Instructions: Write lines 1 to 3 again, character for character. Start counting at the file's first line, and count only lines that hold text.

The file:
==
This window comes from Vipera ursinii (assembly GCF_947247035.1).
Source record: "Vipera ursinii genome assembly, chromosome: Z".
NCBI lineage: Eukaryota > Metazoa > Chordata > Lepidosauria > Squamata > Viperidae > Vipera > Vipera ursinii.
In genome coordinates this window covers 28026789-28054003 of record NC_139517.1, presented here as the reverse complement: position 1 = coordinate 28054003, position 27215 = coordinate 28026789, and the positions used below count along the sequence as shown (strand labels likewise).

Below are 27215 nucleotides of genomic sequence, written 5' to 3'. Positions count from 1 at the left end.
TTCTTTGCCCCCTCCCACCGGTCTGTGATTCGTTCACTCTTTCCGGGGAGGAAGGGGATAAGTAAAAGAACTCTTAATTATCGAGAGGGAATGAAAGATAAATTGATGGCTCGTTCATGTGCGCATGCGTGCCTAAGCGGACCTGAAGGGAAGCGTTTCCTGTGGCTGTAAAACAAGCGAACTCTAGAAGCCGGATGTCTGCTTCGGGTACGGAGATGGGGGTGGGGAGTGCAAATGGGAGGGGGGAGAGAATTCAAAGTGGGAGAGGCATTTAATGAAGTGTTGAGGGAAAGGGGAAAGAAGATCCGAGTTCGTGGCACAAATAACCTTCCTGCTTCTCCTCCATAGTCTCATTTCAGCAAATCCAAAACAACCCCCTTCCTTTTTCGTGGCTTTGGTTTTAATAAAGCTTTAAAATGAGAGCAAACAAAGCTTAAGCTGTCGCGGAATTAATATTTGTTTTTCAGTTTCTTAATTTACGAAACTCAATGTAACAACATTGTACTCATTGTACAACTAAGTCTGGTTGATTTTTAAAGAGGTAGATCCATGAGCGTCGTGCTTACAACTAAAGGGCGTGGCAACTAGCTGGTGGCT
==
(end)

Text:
This window comes from Vipera ursinii (assembly GCF_947247035.1).
Source record: "Vipera ursinii genome assembly, chromosome: Z".
NCBI lineage: Eukaryota > Metazoa > Chordata > Lepidosauria > Squamata > Viperidae > Vipera > Vipera ursinii.